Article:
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New Home, Overrun Garden

Posted by bbkuo IL (My Page) on
Mon, Jul 22, 13 at 14:33

Hi, my husband I just purchased a new house, a short sale house that had been un-lived in for 2 years. Needless to say, the front of the house has a plot for a garden and it was completely overrun with weeds that are (very sadly literally) as tall as I am (5'3). My parents, husband, and I spent an entire day whacking the weeds and just pulling out what we could. What I could use are tips, if anyone can offer any, on what we should do with the area after this? Should we till, dose it with weedkiller, and then cover with newspaper and mulch the area? Or should we wait to do the mulch later? Any tips would be greatly appreciated! Thanks!


Follow-Up Postings:

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RE: New Home, Overrun Garden

Tilling can create more problems, as many of the roots of weedy plants are able to generate new plants, so you could multiply some weeds by tilling. It can also bring seeds to the surface. I wouldn't put weed killer where I intend to grow edibles, wasn't sure if by 'garden' you meant that or just flowers.

I wrote this for someone else who asked a similar question, hope it helps you get a handle on how you think you should get started.

If you've got more time than energy, like I do, smothering and lasagna is the easiest way to start a new garden bed for free, or almost. Sooo much easier than digging up grass and/or weeds. Just spread newspaper (about 10 sheets thick) or cardboard, overlapping well, until the area you want to be a bed is covered. Then cover the paper with 4-6" of finely shredded mulch and wait for everything under to die, usually 4-6 weeks but could be longer for some grasses. I've done this many, many times.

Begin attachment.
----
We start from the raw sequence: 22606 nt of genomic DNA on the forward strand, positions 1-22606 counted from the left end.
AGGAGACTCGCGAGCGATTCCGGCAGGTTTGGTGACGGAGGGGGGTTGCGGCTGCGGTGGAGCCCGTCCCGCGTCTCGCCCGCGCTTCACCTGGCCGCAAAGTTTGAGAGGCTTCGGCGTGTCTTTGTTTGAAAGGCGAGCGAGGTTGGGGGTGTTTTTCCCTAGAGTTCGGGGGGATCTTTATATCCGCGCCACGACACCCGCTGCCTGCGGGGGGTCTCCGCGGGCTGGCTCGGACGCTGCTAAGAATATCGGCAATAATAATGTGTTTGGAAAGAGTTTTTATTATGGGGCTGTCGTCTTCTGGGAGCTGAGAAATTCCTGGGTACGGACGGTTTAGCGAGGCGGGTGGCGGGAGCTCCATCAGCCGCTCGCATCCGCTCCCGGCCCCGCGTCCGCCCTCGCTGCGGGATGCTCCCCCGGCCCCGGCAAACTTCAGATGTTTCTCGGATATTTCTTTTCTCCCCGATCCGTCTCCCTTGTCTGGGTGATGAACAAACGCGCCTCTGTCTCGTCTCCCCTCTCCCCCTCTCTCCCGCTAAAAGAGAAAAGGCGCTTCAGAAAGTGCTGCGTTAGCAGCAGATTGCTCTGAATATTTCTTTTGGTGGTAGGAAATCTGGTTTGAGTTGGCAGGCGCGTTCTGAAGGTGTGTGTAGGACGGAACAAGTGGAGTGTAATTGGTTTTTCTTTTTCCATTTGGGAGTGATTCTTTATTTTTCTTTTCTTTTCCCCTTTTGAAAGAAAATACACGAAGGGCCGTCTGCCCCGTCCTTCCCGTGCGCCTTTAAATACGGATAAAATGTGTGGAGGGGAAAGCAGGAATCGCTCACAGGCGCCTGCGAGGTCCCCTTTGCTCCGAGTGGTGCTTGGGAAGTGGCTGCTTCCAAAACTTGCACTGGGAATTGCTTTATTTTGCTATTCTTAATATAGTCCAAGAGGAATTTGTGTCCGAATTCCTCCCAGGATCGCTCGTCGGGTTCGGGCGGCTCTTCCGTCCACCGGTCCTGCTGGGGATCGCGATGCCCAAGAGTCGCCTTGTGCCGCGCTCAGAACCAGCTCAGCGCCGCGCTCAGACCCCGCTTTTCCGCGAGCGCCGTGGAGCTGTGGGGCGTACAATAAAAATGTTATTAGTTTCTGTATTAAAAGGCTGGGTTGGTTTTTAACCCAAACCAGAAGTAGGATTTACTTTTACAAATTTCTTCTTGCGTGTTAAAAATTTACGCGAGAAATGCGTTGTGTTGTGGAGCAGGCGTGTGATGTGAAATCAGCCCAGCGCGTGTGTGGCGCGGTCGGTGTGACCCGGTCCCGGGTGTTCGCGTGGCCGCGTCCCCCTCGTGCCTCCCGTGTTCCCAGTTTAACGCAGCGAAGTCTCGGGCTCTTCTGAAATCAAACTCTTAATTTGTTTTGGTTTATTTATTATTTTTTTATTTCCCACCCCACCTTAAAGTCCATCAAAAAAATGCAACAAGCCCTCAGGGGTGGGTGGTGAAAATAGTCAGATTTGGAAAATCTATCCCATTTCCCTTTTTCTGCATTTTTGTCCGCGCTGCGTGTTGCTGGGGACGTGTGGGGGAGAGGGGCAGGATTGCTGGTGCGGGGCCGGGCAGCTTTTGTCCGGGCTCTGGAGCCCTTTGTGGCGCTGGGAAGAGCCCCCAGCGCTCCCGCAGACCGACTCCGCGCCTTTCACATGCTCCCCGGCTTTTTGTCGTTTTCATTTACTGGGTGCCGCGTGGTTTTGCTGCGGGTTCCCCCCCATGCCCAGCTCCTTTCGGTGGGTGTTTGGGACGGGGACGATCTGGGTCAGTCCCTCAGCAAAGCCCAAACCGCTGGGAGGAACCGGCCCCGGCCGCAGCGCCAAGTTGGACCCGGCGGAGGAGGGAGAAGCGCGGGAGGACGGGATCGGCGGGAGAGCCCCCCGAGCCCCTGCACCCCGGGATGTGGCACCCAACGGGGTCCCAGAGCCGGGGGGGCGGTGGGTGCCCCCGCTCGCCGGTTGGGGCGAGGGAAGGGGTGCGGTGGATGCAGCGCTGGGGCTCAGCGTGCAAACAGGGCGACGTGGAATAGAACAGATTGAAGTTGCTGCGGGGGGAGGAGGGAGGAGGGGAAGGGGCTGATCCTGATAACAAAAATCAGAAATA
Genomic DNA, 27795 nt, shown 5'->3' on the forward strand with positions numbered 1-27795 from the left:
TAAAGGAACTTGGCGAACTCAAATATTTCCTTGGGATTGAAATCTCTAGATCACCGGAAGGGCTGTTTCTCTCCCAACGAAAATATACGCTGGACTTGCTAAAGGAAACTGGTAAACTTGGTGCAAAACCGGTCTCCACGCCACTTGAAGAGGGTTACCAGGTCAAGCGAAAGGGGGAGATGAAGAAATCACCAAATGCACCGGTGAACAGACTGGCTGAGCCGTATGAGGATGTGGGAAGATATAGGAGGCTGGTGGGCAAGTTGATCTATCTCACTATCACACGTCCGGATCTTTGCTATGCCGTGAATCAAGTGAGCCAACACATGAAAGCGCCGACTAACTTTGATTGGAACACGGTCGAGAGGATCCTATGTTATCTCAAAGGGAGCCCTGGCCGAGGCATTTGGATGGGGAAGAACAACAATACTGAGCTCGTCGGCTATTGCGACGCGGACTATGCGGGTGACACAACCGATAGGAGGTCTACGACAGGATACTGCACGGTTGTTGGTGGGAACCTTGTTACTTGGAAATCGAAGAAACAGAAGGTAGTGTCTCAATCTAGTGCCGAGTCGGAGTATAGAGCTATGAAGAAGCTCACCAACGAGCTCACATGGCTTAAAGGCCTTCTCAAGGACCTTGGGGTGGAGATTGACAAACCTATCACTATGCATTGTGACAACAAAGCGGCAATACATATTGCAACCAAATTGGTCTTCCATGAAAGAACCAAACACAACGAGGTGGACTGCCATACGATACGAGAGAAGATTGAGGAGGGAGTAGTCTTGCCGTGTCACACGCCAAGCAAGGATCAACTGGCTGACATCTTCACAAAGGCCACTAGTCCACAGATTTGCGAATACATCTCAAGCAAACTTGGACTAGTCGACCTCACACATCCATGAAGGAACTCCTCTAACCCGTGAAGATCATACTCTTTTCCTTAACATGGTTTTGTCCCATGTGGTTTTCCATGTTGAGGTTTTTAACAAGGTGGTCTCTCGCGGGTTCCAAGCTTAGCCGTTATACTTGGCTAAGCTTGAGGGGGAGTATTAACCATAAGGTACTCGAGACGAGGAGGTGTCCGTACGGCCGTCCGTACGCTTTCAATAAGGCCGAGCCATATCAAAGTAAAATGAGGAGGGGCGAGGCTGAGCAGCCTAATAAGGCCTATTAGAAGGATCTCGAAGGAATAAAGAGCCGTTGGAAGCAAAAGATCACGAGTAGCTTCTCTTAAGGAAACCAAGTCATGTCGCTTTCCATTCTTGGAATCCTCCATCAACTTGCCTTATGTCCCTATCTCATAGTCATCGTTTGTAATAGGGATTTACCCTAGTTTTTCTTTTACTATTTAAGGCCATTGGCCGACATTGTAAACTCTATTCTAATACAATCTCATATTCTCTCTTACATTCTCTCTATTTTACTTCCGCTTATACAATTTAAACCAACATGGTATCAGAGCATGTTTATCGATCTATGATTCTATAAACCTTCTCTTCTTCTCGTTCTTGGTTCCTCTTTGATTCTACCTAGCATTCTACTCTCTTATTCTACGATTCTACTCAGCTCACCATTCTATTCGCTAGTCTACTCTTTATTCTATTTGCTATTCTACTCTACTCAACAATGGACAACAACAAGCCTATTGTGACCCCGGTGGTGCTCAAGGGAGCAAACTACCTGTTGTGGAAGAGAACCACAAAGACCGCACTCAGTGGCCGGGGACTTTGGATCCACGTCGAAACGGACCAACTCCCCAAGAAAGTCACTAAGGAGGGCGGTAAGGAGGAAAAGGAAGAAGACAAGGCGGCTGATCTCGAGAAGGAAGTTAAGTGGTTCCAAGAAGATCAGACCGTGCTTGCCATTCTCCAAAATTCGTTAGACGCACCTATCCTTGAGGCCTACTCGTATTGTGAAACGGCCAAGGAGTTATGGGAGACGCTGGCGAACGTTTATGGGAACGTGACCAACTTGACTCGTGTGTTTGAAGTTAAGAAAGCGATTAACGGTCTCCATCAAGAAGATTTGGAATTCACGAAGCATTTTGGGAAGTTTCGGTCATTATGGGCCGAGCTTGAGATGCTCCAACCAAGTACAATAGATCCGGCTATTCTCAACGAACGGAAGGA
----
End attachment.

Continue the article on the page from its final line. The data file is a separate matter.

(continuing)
The newspaper/cardboard decomposes and does not need to be removed later, especially if copious amounts of organic matter are added on top of it.

I've also smothered grass/weeds with stuff that was handy, but does have to be removed to use the bed, like sheets of metal, old egg crate mattress topper, the bags of mulch that will cover the spot, whatever's handy. I think it's easier to wait for the grass to die than dig it up, and I don't mind if it has to get more ugly in the process of getting more pretty.

One other benefit of smothering with a leave-in-place substance like paper or cardboard is that the weed seeds that may be in the ground are unable to germinate as they might be if you just dug up the grass and/or tilled.

The lasagna comes into play if you add amendment layers to your smothering. For example, you could put the paper/cardboard, then kitchen scraps, ready to use compost, leaves, yard trimmings, whatever organic material (OM) that is handy, then the mulch (or not, if the other stuff is a thick enough layer to hold the paper in place and block the light.) It's not necessary to have lasagna layers when smothering, but when planting later, there's a huge improvement if a lot of
OM was placed there.

I wrote this for someone complaining about clay, which you probably also have in ID so will paste it here also. Some of this is redundant...

Before I moved to AL, I started many new gardens in OH, in the sub-clay they leave after removing the top soil, when making a housing development, and always where there was grass growing, which exacerbates the problem. It's either muddy or concrete, packed hard from bulldozers and giant trucks. Clay is wonderful stuff, just not by itself. Sounds like you have soil with no organic matter (OM) in it, which is much easier and quicker to fix than you might think.